Unfortunately grade inflation does exit; the saddest part of all is that it exits even at our school, Kaplan College. Many students do not see the problem with grade inflation. But before continuing, what causes grade inflation? Why do colleges and universities allow it? One of the main reasons is the institutional pressure to retain students. The easiest way to maintain enrollment is to keep the students that are already on campus. The professors, departments, colleges, and even entire universities may implicitly believe that giving their students higher grades will improve retention and the attractiveness of their classes and courses. With students seeing themselves more as consumers of education and more eager to succeed than to learn, the pressure on institutions to provide more success can be persuasive (Kohn, 2002).
Also the fact that higher grades are used to obtain better student evaluations of teaching is another fact about why grade inflation exists. In an increased effort at faculty accountability, many colleges and universities mandate frequent student evaluations of faculty that often end up being published. These same evaluations play an increasingly important role in possession and promotion decisions. Faculty members who find themselves in such situations may attempt to buy better student evaluations of their teaching by giving higher grades.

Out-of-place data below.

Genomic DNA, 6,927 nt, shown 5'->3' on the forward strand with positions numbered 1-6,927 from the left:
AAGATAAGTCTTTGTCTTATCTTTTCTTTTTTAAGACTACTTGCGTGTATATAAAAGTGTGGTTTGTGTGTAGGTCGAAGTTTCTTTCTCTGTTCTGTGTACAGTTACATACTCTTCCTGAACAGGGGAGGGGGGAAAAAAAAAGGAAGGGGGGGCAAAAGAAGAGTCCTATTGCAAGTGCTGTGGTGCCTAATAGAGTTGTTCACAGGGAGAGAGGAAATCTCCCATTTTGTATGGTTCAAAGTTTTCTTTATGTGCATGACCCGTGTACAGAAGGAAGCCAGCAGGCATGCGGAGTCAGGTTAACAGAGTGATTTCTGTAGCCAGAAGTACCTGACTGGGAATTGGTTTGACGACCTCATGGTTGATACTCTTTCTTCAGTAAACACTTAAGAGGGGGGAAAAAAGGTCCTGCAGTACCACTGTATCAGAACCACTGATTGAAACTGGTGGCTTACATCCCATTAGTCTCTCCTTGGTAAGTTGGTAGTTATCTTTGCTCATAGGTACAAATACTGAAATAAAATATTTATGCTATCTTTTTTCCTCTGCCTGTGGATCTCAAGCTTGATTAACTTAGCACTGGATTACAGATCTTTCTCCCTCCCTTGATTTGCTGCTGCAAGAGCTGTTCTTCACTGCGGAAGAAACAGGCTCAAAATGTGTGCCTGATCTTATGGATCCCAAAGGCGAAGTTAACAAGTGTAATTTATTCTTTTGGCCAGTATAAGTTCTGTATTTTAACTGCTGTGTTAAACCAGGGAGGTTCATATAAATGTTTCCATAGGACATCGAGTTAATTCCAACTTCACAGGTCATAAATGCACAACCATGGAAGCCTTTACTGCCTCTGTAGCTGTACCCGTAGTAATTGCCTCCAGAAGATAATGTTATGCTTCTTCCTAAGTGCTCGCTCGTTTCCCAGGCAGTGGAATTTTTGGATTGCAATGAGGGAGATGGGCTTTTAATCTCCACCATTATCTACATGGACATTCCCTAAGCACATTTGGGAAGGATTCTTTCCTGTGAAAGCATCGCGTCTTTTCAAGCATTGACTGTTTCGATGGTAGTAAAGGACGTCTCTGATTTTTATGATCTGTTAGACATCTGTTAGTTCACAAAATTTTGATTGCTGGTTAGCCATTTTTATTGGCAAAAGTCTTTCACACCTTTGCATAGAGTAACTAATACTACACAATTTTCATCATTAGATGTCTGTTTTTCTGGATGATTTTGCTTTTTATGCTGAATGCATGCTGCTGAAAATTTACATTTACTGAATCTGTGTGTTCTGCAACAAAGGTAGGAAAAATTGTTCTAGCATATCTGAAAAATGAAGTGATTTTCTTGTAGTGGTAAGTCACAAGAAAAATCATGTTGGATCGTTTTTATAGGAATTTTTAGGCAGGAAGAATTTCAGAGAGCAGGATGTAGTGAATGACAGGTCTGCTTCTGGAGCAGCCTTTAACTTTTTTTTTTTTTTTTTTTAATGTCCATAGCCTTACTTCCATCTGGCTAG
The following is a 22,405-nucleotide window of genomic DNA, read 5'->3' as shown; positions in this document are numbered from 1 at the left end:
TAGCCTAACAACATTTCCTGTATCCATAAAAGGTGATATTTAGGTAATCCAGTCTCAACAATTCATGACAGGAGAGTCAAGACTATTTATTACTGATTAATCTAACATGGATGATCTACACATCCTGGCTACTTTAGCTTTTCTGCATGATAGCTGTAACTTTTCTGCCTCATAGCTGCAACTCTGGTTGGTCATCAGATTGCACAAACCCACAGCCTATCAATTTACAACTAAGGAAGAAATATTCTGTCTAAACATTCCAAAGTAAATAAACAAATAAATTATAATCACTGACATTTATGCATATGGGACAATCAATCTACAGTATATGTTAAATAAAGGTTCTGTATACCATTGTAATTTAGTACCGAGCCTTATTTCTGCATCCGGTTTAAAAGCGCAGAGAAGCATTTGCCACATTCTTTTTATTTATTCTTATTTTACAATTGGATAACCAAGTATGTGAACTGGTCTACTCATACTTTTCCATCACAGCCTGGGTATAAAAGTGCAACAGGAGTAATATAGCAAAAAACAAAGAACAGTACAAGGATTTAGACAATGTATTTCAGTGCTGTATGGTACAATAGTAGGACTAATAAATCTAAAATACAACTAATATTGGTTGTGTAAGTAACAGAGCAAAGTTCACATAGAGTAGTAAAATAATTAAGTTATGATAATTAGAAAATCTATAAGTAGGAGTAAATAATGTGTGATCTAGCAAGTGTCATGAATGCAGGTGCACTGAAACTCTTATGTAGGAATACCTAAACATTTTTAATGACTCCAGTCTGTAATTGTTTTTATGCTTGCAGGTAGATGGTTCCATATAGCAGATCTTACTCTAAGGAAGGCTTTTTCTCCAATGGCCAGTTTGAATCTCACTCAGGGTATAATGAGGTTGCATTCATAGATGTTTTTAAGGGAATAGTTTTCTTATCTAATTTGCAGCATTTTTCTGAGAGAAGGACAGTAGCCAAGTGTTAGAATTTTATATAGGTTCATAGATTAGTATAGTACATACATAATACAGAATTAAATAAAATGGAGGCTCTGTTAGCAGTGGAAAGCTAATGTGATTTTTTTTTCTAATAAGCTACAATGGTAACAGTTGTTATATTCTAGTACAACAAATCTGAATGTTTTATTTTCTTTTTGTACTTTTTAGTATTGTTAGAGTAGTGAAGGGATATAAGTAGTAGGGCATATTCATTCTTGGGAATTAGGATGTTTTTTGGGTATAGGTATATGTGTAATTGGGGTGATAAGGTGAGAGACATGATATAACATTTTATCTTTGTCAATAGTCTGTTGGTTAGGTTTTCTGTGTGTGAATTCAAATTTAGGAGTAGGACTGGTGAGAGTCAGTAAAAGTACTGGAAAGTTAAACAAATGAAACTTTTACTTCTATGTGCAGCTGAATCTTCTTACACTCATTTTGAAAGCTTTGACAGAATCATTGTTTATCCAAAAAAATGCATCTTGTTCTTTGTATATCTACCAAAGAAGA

Faculty attitudes have a lot to do with grade inflation too. Faculty member who believe that grades are a mean to please students rather than to recognize and reward performance will tend to give higher grades. Similarly a professor less willing to distinguish superior work from good or average work will tend to impart an upward unfairness to grades. Even though some teachers see the problem with grade inflation, many others have become so accustomed to it, that they no longer even realize it is happening. This means that universities must be explicit in their plan to remedy the situation and leave no room for interpretation.